At this point the ImageMosaic is being published with GeoServer. Next step is checking how the performances in accessing the datasets have been improved.

  1. Click the Layer Preview link in the left GeoServer menu.

  2. Look for a geosolutions:boulder_bg layer (the dataset without optimization) and click the OpenLayers link beside of it.

  3. Play with the map preview by zooming and panning. When zooming, the response time isn’t immediate due to the access to the underlying big datasets which haven’t been optimized.

  4. Return to the Layer Preview page.

  5. Look for a geosolutions:boulder_bg_optimized layer (the optimized dataset with tiling and overviews set) and click the OpenLayers link beside of it.

  6. Play with the map preview by zooming and panning:

    • Check how the performances have been improved leveraging on both overviews and tiling.
    • Note the better image quality of the lowest resolution views, having used an average interpolation algorithm when creating the overviews.

Configuring an Image Pyramid

GeoServer can efficiently deal with large TIFF with overviews, as long as the TIFF is below the 2GB size limit. Once the image size goes beyond such limit it’s time to start considering an image pyramid instead. An image pyramid builds multiple mosaics of images, each one at a different zoom level, making it so that each tile is stored in a separate file. This comes with a composition overhead to bring back the tiles into a single image, but can speed up image handling as each overview is tiled, and thus a sub-set of it can be accessed efficiently (as opposed to a single GeoTIFF, where the base level can be tiled, but the overviews never are).


In order to build the pyramid we’ll use the utility, part of the GDAL command line utilities and available for various operating systems.

  1. Navigate to the workshop directory and create the bmpyramid directory into the <TRAINING_ROOT>\data\user_data directory
  2. From the command line run
  • Linux:

    cd $TRAINING_ROOT/data/user_data
    mkdir bmpyramid -v -r bilinear -levels 4 -ps 2048 2048 -co "TILED=YES" -co "COMPRESS=JPEG" -targetDir bmpyramid bmreduced.tiff
  • Windows:

    cd %TRAINING_ROOT%\data\user_data\
    mkdir bmpyramid
    gdal_retile -v -r bilinear -levels 4 -ps 2048 2048 -co "TILED=YES" -co "COMPRESS=JPEG" -targetDir bmpyramid bmreduced.tiff

The user guide provides a detailed explanation for all the possible parameters, here is a description of the ones used in the command line above:

  • -v: verbose output, allows the user to see each file creation scroll by, thus knowing progress is being made (a big pyramid construction can take hours)
  • -r bilinear: use bilinear interpolation when building the lower resolution levels. This is key to get good image quality without asking GeoServer to perform expensive interpolations in memory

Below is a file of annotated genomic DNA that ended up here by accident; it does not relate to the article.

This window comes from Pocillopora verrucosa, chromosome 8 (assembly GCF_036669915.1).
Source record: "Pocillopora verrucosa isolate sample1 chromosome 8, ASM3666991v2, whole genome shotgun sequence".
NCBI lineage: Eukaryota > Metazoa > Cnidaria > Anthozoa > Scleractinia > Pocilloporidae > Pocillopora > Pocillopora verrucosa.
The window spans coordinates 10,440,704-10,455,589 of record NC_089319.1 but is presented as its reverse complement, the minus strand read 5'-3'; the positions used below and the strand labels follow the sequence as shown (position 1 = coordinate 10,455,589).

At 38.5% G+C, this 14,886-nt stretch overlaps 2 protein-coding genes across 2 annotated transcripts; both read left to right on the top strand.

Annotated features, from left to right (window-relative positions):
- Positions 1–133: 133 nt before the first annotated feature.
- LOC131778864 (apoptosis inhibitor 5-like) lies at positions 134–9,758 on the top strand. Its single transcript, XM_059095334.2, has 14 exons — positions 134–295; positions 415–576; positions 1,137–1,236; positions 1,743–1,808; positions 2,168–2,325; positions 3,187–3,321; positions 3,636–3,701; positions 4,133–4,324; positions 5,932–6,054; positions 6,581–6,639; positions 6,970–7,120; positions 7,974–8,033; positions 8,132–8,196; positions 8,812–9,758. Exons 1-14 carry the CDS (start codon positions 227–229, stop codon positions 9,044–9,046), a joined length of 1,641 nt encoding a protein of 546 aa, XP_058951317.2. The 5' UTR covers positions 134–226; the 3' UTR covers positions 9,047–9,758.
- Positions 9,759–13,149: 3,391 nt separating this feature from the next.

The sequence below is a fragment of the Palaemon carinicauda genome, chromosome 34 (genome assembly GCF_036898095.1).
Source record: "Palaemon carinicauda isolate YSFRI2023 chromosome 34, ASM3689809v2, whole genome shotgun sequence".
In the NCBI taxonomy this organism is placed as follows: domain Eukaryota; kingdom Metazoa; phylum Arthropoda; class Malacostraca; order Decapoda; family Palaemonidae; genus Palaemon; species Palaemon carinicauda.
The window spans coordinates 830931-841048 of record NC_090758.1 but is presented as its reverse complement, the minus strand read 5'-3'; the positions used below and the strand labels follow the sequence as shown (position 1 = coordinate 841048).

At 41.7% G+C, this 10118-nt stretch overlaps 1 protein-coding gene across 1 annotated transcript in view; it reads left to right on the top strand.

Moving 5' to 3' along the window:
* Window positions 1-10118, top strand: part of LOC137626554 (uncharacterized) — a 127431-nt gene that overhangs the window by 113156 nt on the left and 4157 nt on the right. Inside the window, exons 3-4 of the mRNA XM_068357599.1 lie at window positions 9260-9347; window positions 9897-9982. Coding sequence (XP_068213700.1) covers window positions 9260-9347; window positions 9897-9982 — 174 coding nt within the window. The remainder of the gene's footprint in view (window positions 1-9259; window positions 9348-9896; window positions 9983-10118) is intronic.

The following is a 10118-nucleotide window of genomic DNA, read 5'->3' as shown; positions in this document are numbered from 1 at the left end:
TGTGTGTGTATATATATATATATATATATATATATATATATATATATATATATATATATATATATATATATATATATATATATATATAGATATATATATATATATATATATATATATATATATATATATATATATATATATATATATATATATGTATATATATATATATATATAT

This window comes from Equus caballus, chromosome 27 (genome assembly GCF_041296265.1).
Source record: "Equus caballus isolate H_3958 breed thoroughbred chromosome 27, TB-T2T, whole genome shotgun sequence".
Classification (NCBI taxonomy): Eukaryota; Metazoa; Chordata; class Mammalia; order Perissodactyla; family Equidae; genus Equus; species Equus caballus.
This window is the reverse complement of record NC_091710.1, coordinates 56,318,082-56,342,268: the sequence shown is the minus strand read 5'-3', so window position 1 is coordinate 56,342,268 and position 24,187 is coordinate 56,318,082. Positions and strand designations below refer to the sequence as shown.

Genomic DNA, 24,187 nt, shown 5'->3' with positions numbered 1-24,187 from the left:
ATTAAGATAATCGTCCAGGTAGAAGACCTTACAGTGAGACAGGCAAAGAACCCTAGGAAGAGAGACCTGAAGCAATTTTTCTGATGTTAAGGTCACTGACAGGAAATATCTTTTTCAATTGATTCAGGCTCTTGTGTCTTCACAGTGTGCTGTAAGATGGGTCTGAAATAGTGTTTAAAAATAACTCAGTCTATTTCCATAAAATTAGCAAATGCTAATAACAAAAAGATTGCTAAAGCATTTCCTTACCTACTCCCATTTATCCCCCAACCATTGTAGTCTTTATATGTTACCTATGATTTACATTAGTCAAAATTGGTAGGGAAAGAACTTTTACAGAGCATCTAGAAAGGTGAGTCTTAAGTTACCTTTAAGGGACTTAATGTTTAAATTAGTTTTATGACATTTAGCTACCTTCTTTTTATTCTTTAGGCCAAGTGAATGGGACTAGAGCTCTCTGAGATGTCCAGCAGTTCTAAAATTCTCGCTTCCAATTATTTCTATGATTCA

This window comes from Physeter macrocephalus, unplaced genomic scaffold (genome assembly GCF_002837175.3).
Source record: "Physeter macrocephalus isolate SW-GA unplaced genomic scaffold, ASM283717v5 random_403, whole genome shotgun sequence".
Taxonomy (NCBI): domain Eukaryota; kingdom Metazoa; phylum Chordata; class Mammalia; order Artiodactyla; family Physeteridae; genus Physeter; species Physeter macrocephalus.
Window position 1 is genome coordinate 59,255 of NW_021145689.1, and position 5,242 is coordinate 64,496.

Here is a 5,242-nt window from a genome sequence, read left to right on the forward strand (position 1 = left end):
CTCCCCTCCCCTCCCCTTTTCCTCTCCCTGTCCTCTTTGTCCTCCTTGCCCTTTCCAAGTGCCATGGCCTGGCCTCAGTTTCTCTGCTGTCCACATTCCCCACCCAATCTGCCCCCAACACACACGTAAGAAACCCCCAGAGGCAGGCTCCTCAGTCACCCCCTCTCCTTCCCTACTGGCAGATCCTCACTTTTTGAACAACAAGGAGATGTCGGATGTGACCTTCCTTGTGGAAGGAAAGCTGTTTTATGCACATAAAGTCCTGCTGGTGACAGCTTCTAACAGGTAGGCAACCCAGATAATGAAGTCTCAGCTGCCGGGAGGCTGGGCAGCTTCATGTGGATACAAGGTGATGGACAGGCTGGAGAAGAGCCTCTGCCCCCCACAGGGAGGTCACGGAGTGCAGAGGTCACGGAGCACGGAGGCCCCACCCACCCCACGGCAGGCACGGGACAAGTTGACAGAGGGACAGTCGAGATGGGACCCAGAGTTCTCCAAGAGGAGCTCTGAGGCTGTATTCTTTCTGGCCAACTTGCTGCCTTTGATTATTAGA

• -levels 4: the number of levels in the pyramid
  • -ps 2048 2048: each tile in the pyramid will be a 2048x2048 GeoTIFF
  • -co “TILED=YES”: each GeoTIFF tile in the pyramid will be inner tiled
  • -co “COMPRESS=JPEG”: each GeoTIFF tile in the pyramid will be JPEG compressed (trades small size for higher performance, try out it without this parameter too)
  • -targetDir bmpyramid: build the pyramid in the bmpyramid directory. The target directory must exist and be empty
  • bmreduced.tiff: the source file

This will produce a number of TIFF files in bmpyramid along with the sub-directories 1, 2, 3, and 4.

  1. Go to the Stores section an add a new Raster Data Source clicking on ImagePyramid:


    Adding a ImagePyramid Data Source


    This assumes the GeoServer image pyramid plug-in is already installed. The pyramid is normally an extension.

    If the ImagePyramid store is not available, before doing the exercise install the geoserver pyramid plugin from %TRAINING_ROOT%/data/plugins/ . Just decompress the zip file into %TRAINING_ROOT%/webapps/geoserver/WEB-INF/lib/ and restart GeoServer.

  2. Specify a proper name (bm_pyramid) in the Data Source Name field of the interface and specify a proper URL with the pyramid data directory

  • Windows:

  • Linux:


Configuring a image pyramid store

  1. Click the Save button.


    When clicking save the store will look into the directory, recognize a gdal_retile generated structure and perform some background operations:

    - move all tiff files in the root to a newly create directory 0
    - create an image mosaic in all sub-directories (shapefile index plus property file)
    - create the root property file describing the whole pyramid structure
  2. Publish the new pyramid created:


    Choosing the coverage for publishing

  3. Setup the layer parameter USE_JAI_IMAGEREAD to false to get better scalability: as told before the image loading using imageread is done using the JAI deferred mode so the data will be really loaded when are needed. This may cause many idle open ImageReaders, in case of having to deal with big pyramids (lots of granules over many levels) and it could cause performances issues.


    Tuning the pyramid parameters

  4. Click Submit button and go to the GeoServer Map Preview to see the pyramid:


    Previewing the pyramid